Cleveland Browns quarterback Deshaun Watson was suspended for six games on Monday for violating the NFL’s personal conduct policy, according to The Associated Press.
Watson signed a five-year, $230 million guaranteed contact with the Browns in March amid allegations of sexual misconduct in massage sessions involving more than 20 women.
NBC Sports’ Pro Football Talk also reported the suspension and added that no other fines were included in the discipline.
Watson’s attorney and representatives for the NFL, Browns and National Football League Players Association could not immediately be reached for comment Monday morning.
Watson has already missed a lot of time on the field, not playing for the Houston Texans all last season as his legal challenges unfolded and the team sought to trade him.
Retired federal judge Sue L. Robinson presided over the disciplinary hearing and rendered the decision.
Before the suspension was lifted, the National Football League Players Association and Watson said in a joint statement Sunday that they “will stand by its decision” and called on “the NFL to do the same.”
Few, if any, American companies are more closely scrutinized for their handling of incidents of domestic violence by employees than the NFL.
Baltimore Ravens running back Ray Rice was originally suspended for just two games in 2014 after disturbing surveillance video showed him knocking out his future wife and dragging her body out of court. an elevator.
Rice was eventually suspended indefinitely, but the seemingly light initial discipline forced NFL commissioner Roger Goodell to admit, “I didn’t quite get it. Simply put, we have to do better. And we will.”
Other notable instances of domestic violence suspensions in recent years include: Dallas Cowboys running back Ezekiel Elliott (six games in 2017), Carolina Panthers defensive end Greg Hardy (10 games in 2015) and Baltimore Ravens cornerback Jimmy Smith (four games in 2018).
The lawyer representing the women accusing Watson of misconduct announced confidential settlements in 23 of the 24 civil lawsuits.
“Today I am announcing that all cases against Deshaun Watson, except for four, have been settled. We are working on paperwork related to those settlements. Once we do, those particular cases will be dismissed,” attorney Tony Buzbee, who is representing the plaintiffs in the case, said in a statement to NBC News.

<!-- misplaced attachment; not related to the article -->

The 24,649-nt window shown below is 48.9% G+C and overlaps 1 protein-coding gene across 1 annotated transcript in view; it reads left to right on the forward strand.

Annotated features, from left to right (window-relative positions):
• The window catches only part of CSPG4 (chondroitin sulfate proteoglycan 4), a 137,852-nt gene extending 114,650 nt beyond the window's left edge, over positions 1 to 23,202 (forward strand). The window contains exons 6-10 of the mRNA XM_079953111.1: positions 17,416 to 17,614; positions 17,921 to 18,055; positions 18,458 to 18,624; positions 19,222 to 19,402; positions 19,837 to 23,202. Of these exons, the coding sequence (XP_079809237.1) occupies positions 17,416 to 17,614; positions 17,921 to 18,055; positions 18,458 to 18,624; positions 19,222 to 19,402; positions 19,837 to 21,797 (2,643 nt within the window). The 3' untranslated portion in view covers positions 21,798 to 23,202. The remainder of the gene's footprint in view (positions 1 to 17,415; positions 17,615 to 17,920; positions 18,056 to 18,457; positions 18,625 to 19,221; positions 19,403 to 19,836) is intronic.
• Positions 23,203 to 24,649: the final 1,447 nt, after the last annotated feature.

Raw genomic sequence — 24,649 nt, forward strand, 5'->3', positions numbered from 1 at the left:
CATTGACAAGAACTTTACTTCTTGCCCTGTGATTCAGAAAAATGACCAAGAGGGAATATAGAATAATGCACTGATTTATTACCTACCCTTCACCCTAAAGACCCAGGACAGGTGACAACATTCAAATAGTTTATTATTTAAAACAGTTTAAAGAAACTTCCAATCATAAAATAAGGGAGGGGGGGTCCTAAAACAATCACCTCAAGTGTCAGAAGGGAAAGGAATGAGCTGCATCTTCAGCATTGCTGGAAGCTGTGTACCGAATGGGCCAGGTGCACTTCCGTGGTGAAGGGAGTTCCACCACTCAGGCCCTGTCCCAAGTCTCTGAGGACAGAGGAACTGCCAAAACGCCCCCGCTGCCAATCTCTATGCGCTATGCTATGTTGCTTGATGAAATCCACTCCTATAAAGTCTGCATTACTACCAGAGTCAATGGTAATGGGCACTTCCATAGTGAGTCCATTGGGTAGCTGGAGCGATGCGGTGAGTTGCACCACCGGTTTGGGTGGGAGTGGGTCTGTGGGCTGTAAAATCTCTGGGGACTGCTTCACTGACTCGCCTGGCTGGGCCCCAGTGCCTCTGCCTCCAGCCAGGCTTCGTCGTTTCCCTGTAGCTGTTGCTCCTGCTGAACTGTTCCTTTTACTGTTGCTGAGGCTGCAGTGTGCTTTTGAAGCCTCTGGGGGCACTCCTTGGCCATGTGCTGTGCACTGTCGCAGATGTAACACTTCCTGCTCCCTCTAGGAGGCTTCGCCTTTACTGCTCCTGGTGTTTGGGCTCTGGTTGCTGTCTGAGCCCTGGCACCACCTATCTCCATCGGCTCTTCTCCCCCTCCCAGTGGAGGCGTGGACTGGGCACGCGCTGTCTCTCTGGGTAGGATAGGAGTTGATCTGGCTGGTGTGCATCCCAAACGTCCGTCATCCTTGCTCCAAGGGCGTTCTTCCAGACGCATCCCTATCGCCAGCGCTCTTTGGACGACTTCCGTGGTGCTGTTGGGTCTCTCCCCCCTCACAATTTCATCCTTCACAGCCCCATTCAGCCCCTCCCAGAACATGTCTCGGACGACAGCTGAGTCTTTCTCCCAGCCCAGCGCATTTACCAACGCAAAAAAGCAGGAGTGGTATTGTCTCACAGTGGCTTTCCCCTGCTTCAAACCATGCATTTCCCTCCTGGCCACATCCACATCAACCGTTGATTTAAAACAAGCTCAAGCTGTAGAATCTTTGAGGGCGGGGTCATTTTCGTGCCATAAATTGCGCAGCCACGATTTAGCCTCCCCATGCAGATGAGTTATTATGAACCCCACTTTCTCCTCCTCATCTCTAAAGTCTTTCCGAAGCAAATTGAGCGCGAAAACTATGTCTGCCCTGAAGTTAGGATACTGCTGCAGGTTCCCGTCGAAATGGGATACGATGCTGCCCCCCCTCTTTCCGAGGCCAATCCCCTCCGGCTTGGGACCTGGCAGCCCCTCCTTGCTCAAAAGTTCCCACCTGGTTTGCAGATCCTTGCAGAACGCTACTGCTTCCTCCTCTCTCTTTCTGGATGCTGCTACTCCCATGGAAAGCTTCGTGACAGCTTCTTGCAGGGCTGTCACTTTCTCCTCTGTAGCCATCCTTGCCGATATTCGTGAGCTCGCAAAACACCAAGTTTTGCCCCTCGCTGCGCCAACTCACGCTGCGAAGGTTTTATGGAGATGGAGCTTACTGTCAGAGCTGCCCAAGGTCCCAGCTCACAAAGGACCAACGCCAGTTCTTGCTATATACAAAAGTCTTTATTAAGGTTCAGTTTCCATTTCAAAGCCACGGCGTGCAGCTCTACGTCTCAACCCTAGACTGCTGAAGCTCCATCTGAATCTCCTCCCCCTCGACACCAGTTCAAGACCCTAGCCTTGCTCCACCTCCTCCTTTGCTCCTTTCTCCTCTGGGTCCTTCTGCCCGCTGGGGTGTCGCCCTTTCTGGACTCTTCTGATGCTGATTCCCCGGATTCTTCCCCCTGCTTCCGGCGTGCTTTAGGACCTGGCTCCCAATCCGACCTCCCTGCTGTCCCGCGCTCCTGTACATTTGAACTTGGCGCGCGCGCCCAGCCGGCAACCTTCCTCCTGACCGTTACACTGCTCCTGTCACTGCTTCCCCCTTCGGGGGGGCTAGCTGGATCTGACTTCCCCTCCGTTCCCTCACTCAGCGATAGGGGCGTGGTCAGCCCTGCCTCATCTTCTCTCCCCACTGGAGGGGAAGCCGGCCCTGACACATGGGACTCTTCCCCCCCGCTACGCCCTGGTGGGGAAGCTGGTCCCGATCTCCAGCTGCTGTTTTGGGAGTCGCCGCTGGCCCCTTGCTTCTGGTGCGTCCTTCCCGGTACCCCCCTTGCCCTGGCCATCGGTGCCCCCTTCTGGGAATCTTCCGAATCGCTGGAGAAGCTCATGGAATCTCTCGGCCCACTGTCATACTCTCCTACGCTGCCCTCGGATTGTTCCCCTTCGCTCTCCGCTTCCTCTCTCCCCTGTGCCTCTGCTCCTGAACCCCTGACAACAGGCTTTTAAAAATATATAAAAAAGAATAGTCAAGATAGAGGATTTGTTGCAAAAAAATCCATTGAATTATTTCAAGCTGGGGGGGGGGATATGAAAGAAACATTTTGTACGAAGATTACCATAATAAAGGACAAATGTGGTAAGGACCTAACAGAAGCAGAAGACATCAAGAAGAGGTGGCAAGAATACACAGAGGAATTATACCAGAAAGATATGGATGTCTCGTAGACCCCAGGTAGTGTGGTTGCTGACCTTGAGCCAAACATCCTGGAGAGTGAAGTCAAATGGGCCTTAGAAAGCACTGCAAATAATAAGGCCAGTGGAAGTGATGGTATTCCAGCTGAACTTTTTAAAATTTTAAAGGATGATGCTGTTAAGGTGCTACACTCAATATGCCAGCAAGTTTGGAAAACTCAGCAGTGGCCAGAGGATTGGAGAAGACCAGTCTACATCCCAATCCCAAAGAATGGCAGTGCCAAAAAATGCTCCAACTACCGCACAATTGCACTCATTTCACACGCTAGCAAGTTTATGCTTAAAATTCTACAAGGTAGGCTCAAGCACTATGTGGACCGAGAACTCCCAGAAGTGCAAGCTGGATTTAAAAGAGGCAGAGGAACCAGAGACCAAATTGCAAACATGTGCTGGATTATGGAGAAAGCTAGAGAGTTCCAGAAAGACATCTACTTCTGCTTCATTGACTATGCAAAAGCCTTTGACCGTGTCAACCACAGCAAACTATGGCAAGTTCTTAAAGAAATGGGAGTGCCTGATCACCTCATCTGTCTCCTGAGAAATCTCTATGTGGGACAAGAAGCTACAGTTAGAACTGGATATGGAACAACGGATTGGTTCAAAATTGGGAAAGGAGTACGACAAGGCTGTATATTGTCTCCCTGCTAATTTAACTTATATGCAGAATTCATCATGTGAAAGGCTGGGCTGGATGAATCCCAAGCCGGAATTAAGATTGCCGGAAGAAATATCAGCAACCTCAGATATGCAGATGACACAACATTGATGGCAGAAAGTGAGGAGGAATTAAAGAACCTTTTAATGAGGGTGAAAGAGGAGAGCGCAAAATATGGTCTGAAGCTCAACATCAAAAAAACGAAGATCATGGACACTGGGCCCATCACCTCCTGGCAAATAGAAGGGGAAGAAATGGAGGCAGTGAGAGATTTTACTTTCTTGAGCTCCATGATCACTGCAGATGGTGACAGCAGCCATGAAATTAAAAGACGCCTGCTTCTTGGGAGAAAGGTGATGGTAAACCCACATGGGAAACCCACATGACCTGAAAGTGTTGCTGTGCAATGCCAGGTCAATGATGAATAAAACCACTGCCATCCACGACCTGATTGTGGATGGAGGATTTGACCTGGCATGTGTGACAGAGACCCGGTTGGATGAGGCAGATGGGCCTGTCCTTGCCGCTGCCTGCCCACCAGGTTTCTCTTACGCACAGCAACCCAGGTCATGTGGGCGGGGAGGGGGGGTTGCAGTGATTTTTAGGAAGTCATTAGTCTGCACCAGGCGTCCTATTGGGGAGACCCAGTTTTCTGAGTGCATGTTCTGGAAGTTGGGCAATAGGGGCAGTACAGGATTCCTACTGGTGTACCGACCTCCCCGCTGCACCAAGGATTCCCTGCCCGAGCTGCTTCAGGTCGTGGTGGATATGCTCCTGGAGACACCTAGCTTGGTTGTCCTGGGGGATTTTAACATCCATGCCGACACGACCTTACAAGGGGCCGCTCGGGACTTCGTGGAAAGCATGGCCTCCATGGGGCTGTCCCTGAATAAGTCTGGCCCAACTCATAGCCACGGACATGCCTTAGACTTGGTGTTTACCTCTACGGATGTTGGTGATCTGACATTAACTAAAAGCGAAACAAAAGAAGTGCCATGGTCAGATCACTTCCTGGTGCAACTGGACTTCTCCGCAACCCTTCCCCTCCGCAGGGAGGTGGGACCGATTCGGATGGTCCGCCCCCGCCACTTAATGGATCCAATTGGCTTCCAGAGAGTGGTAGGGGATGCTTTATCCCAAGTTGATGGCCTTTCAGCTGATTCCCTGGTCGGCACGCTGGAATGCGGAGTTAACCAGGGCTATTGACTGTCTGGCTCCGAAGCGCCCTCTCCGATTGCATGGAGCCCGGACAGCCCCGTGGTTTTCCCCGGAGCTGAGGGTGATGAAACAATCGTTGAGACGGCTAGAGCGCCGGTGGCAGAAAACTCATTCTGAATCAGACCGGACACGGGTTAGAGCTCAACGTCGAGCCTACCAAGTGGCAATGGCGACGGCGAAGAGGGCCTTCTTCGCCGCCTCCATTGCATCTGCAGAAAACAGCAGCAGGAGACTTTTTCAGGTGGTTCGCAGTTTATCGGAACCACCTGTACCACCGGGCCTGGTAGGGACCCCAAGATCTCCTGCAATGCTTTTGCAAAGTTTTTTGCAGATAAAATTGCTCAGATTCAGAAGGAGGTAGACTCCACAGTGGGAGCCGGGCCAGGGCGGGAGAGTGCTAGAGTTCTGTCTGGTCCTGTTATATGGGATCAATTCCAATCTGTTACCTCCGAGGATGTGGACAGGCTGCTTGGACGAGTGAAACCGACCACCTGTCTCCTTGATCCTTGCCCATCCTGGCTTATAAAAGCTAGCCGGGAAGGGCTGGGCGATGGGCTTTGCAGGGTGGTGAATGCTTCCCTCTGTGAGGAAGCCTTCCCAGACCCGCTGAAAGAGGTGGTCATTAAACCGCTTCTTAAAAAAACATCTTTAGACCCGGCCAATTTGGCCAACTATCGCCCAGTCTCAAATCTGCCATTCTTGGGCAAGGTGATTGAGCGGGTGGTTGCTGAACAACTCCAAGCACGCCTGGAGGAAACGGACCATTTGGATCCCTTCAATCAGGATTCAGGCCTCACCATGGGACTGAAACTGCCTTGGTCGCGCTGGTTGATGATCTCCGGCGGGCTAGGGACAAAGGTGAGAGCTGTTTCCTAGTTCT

“The terms and amounts of the settlements are confidential. We will not comment further on the settlements or these cases.
In her statement, Buzbee paid tribute to complainant Ashley Solis, who was the first to come forward and accuse Watson of sexual misconduct. Solis’ case remains one of four outstanding cases.
Buzbee said of the open cases: “Ashley Solis is one of the heroes of this story. Her case is unsettled and so her story and that of the other three brave women will continue. I look forward to trying these cases. in a timely manner, in accordance with the other obligations of the docket and the timetable of the court.
Watson’s accusers allege he touched them inappropriately after hiring them as massage therapists and personal trainers.
Two Texas grand juries declined to press charges against Watson in March. District attorneys in both cases did not specify why the grand juries declined to indict.
Watson has denied any wrongdoing.
His lawyer, Rusty Hardin, said in a statement in June: “Deshaun Watson did nothing wrong. And as two grand juries have made clear, Deshaun did nothing illegal.
“Deshaun always acknowledged consensual sexual activity with three of the complaining massage therapists after the massages. And Deshaun has repeatedly sworn under oath that he did not force any of his accusers to have sexual contact.
Watson, 26, a native of Gainesville, Georgia, and alumnus of Clemson University, has been in the NFL since 2017. Watson had his best season in 2020 with the Texans, leading the league with 4,823 passing yards. passes and 33 touchdowns.
A six-game ban would make Watson eligible to play Game 7 for the Browns this coming season on Oct. 23, when Cleveland is scheduled to visit the Baltimore Ravens.
The Browns, who traded for the beleaguered quarterback in March, could find themselves with journeyman Jacoby Brissett as the starting signal in Watson’s absence.
This is a developing story. Please refresh here for updates.
The Associated Press and David K. Li contributed.
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